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Installing a Cistern

Many people have questions about the installation process of a cistern. Below you will find photos and descriptions documenting one of the jobs Southern Arizona Rain Gutters recently completed. This event was scheduled as a workshop and involved the installation of aluminum gutters and a 6x8 culvert cistern. Click on any image for a larger view

The truck arrives
 
Removing Gutters
DAY 1: 6:00 am-SARG Arrives
The SARG truck and crew arrive.
  They start by first removing the old gutters.
     
  SARG crew installing gutters
   
Then they extrude the new gutters to be installed and lift them onto the roof.
 
7:00am-Gutters and Piping
Some of the SARG team work on installing the new aluminum gutters. Meanwhile, other team members are digging a trench and laying the underground piping that leads to the cistern.
     
Downspout and underground pipes   Building Form for Concrete pad
This is a close-up of the piping that has been laid underground. Eventually a downspout will be installed connecting the new gutter system to the underground piping thus allowing all water on the roof to flow into the gutters, down the downspout, through the underground pipes and up into the cistern.   8:00am-Building the Pad
After the piping has been installed (you can see it poking out of the ground) SARG builds the form for the concrete pad that the cistern will sit on. It is reinforced with rebar. (Note: In this instance the cistern is outside of a wall so a hole was drilled through the base of the masonry wall and the piping was run through the hole).
   
  Filling up concrete
While the pad for the cistern is prepared, the cistern is cleaned and sealed.
 
9:00am-The concrete truck arrives
The concrete truck arrives delivering pre-mixed concrete. SARG members stand by with wheel barrows and muscle power.
     
Wheel barrow full of concrete   Spreading Concrete
The SARG team works together to wheel barrow the concrete from the truck over to the form.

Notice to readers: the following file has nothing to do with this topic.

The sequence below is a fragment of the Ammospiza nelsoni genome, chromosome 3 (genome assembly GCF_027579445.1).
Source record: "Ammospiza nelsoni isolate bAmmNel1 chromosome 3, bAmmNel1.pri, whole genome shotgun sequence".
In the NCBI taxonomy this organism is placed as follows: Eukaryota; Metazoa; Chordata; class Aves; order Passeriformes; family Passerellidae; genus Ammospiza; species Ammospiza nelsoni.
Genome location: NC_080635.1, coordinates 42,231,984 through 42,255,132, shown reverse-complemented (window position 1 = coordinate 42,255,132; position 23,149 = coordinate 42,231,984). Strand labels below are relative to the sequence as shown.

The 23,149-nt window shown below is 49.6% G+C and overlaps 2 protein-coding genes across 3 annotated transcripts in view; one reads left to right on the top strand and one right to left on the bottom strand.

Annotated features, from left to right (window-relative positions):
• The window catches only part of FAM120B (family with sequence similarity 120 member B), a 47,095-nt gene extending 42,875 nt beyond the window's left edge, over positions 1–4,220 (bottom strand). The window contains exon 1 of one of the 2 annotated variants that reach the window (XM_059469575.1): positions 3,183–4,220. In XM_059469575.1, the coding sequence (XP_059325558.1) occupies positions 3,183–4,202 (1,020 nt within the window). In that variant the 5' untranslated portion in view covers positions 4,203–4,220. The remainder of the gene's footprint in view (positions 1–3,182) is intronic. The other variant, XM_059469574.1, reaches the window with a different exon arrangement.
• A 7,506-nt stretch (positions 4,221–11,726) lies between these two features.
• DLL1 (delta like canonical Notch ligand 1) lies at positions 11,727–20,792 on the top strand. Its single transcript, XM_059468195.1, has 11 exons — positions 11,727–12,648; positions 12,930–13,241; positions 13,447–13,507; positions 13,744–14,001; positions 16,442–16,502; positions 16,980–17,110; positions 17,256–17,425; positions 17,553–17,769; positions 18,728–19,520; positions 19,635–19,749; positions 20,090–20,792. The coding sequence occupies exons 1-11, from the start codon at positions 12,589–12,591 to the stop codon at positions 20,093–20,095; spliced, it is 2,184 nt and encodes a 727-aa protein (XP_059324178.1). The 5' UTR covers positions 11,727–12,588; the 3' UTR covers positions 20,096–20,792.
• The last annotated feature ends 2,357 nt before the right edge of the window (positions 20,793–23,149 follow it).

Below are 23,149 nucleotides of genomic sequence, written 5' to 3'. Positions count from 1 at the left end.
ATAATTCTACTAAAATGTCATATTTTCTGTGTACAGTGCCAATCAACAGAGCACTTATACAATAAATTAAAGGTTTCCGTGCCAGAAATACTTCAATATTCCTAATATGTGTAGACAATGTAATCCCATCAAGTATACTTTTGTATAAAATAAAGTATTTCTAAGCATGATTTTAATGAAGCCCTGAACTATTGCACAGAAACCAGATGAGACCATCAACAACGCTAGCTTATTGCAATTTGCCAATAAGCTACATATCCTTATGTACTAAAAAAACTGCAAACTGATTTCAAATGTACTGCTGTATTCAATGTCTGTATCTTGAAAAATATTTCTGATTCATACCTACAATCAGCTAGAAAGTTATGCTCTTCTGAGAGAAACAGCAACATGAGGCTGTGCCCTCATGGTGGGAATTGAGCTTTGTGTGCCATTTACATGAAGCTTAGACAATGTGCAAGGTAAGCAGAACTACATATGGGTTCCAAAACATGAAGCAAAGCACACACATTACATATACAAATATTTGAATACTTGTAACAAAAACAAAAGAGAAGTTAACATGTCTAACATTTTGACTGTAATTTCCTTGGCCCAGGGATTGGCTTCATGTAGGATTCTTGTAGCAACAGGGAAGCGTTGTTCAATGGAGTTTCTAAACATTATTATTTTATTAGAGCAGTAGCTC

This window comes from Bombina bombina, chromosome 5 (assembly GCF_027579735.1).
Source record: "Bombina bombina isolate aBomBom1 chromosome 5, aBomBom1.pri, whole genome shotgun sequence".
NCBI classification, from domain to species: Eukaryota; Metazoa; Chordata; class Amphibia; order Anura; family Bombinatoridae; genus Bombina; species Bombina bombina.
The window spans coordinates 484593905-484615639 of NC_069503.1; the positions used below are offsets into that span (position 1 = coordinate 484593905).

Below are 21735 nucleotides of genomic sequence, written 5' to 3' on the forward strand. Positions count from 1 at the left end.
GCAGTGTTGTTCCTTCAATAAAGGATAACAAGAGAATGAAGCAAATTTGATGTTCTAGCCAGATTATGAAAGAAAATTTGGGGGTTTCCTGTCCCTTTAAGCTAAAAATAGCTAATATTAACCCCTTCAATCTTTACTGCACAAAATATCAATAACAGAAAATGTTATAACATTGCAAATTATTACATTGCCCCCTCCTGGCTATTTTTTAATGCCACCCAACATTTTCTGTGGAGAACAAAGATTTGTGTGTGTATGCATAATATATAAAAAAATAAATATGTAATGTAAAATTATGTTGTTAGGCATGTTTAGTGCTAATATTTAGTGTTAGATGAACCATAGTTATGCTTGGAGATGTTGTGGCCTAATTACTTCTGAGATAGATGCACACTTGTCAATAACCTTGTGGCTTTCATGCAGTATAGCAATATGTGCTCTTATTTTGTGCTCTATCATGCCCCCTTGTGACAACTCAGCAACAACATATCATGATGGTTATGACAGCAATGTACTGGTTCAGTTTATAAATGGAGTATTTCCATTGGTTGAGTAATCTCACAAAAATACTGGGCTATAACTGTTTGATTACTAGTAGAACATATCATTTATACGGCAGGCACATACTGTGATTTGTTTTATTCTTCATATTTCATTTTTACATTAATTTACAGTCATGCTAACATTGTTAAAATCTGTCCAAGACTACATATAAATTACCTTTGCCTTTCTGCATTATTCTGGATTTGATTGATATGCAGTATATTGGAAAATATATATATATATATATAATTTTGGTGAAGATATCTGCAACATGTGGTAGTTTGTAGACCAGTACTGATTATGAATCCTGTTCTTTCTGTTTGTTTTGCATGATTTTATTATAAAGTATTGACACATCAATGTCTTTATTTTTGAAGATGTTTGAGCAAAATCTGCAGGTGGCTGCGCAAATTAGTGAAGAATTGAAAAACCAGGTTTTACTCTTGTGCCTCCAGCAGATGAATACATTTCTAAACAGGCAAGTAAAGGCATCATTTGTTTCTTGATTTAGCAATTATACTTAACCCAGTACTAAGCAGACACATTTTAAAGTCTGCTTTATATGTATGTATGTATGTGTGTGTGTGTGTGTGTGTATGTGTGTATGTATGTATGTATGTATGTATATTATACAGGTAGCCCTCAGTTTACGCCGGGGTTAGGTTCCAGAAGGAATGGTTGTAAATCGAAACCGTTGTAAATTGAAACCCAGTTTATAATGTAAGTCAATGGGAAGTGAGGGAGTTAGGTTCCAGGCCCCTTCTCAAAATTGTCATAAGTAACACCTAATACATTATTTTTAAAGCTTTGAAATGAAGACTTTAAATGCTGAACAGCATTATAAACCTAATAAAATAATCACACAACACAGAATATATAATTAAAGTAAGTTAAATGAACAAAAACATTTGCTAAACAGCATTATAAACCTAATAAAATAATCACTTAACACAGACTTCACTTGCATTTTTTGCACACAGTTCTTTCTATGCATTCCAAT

The concrete is spread around the piping and leveled in preparation to put the cistern on top.
   
  The SARG team lifts the cistern
10:00am-Easy Does it!
The SARG team then prepares to lift the cistern with a method of straps and poles. It takes four strong SARG member to lift the 350 lb cistern and a few extra members to help them guide it along the way.
 
They carefully walk the cistern over to the concrete pad and prepare to place it on top.
   
The cistern is put into place   Finishing Touches
11:00am-Done for the day!
The cistern is centered over the piping and gently set down in the wet concrete. The concrete will now dry around the bottom of the cistern sealing it in place. This concludes day one for the cistern installation and SARG cleans up and leaves for the day. They will return in a day or two after the concrete has time to set to finish the project.
 

DAY 2: Finishing Touches
The concrete has set and the SARG team is back to complete the project. First they put a lid on the cistern. This lid will keep out debris, mosquitoes and sunlight from the harvested rain water. The lid is loosely bolted on and can be removed to clean the tank.

   
Downspout   Finished Cistern
DAY 2: Ready for Rain
Finally, the downspout is connected from the gutters to the underground piping and then is painted to match the gutter system. The system is now complete and the cistern is ready for its first rain!
  Follow up. . .
This 6x8 cistern holds almost 1700 gallons of water and the owner said it was full after the very first rain. They are using the harvested rainwater to water their trees and fill their pool. The owners decided to paint the cistern to match their exterior wall. This can be a do-it-yourself project or you can hire us to do it for you (Note: A galvanized primer must first be used before painting).

Call us today. 299-RAIN

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